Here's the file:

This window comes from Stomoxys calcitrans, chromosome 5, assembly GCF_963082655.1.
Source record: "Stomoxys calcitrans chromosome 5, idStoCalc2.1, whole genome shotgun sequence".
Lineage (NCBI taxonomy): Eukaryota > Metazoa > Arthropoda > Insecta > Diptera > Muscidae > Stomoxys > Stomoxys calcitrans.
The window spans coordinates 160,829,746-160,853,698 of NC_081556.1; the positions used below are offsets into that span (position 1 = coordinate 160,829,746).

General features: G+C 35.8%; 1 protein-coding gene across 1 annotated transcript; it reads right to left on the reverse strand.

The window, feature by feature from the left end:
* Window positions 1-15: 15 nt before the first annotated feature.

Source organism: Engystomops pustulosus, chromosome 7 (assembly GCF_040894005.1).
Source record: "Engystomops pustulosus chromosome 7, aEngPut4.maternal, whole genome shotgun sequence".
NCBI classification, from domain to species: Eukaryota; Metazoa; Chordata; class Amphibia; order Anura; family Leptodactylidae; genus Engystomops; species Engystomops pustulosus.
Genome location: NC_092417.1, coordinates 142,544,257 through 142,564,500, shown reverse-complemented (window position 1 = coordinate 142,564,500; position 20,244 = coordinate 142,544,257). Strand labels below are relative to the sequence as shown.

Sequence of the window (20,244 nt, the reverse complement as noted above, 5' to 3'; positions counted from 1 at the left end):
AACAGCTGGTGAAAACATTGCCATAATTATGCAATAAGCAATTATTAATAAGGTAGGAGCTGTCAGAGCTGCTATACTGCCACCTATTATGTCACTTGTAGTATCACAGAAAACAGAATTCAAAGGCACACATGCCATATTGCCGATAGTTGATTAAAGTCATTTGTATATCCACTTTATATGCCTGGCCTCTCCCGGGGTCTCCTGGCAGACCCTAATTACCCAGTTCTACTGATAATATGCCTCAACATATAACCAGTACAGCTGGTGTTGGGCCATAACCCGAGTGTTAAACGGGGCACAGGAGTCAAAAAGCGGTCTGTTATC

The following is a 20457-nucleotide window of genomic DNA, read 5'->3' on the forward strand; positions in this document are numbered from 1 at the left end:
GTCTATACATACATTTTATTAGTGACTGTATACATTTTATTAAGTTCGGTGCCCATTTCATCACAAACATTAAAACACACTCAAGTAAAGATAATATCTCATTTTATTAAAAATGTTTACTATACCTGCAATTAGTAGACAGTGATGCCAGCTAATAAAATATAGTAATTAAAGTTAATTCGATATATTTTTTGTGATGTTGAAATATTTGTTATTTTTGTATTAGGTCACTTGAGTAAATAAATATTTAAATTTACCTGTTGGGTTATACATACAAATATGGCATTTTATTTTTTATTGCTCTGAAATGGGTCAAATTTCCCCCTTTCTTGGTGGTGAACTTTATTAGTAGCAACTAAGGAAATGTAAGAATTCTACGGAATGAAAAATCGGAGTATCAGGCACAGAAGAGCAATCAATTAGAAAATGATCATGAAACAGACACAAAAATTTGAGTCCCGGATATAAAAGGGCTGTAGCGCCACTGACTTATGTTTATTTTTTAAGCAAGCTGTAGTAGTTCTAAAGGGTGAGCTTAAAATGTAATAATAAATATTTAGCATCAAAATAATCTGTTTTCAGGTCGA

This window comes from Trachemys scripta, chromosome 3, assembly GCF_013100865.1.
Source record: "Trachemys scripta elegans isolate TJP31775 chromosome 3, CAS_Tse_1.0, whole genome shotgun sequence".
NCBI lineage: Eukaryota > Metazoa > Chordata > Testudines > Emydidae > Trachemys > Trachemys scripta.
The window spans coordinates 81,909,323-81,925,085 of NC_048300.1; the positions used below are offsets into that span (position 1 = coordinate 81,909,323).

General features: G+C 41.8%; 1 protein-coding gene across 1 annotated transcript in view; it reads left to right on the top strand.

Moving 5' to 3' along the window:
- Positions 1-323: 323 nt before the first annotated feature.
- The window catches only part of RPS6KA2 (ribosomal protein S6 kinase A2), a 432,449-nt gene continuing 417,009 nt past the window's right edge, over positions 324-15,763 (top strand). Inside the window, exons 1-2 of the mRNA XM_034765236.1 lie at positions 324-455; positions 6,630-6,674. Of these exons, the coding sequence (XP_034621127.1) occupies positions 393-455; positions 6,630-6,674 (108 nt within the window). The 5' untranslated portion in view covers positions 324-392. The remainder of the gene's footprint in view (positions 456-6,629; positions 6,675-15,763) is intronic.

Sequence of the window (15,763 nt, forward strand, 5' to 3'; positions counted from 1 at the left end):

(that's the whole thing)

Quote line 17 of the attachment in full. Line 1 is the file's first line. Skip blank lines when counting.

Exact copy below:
Source record: "Trachemys scripta elegans isolate TJP31775 chromosome 3, CAS_Tse_1.0, whole genome shotgun sequence".